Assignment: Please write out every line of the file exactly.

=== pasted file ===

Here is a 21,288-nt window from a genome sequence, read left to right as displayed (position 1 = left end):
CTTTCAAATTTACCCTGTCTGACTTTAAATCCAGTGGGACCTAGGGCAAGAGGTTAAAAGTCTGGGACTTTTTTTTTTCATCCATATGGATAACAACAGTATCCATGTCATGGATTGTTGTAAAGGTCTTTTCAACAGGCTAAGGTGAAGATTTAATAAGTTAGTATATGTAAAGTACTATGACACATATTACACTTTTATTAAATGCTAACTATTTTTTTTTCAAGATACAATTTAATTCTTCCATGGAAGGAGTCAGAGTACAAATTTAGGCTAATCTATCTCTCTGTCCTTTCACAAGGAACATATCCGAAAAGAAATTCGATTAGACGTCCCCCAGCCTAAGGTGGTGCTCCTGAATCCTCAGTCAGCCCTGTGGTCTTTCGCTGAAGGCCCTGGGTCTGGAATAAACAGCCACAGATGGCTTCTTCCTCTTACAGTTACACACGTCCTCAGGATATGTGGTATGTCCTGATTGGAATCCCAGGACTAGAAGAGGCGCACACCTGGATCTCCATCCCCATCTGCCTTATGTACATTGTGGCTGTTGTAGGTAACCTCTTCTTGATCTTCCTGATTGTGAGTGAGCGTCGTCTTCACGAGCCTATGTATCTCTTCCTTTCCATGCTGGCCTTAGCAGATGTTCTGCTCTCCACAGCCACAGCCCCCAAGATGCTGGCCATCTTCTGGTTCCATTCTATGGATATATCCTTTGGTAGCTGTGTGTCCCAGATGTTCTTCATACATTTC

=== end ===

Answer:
Here is a 21,288-nt window from a genome sequence, read left to right as displayed (position 1 = left end):
CTTTCAAATTTACCCTGTCTGACTTTAAATCCAGTGGGACCTAGGGCAAGAGGTTAAAAGTCTGGGACTTTTTTTTTTCATCCATATGGATAACAACAGTATCCATGTCATGGATTGTTGTAAAGGTCTTTTCAACAGGCTAAGGTGAAGATTTAATAAGTTAGTATATGTAAAGTACTATGACACATATTACACTTTTATTAAATGCTAACTATTTTTTTTTCAAGATACAATTTAATTCTTCCATGGAAGGAGTCAGAGTACAAATTTAGGCTAATCTATCTCTCTGTCCTTTCACAAGGAACATATCCGAAAAGAAATTCGATTAGACGTCCCCCAGCCTAAGGTGGTGCTCCTGAATCCTCAGTCAGCCCTGTGGTCTTTCGCTGAAGGCCCTGGGTCTGGAATAAACAGCCACAGATGGCTTCTTCCTCTTACAGTTACACACGTCCTCAGGATATGTGGTATGTCCTGATTGGAATCCCAGGACTAGAAGAGGCGCACACCTGGATCTCCATCCCCATCTGCCTTATGTACATTGTGGCTGTTGTAGGTAACCTCTTCTTGATCTTCCTGATTGTGAGTGAGCGTCGTCTTCACGAGCCTATGTATCTCTTCCTTTCCATGCTGGCCTTAGCAGATGTTCTGCTCTCCACAGCCACAGCCCCCAAGATGCTGGCCATCTTCTGGTTCCATTCTATGGATATATCCTTTGGTAGCTGTGTGTCCCAGATGTTCTTCATACATTTC